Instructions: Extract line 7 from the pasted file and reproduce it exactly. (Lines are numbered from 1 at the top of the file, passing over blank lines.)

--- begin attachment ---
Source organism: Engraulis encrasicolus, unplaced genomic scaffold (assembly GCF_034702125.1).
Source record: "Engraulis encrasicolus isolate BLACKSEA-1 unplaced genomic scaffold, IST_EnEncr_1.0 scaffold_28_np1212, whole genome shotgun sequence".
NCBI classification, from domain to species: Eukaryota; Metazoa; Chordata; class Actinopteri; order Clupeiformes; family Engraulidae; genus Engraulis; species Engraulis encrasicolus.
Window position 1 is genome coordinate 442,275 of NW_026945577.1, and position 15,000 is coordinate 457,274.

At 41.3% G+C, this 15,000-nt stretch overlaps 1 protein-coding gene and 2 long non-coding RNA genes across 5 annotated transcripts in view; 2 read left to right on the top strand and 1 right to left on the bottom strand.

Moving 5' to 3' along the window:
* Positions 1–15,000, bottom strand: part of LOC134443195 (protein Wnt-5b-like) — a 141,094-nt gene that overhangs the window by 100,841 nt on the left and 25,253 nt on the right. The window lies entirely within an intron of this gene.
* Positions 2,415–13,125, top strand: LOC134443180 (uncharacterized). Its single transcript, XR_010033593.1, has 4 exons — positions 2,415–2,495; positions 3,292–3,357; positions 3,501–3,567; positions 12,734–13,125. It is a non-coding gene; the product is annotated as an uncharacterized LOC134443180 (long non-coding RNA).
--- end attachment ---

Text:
* Positions 1–15,000, bottom strand: part of LOC134443195 (protein Wnt-5b-like) — a 141,094-nt gene that overhangs the window by 100,841 nt on the left and 25,253 nt on the right. The window lies entirely within an intron of this gene.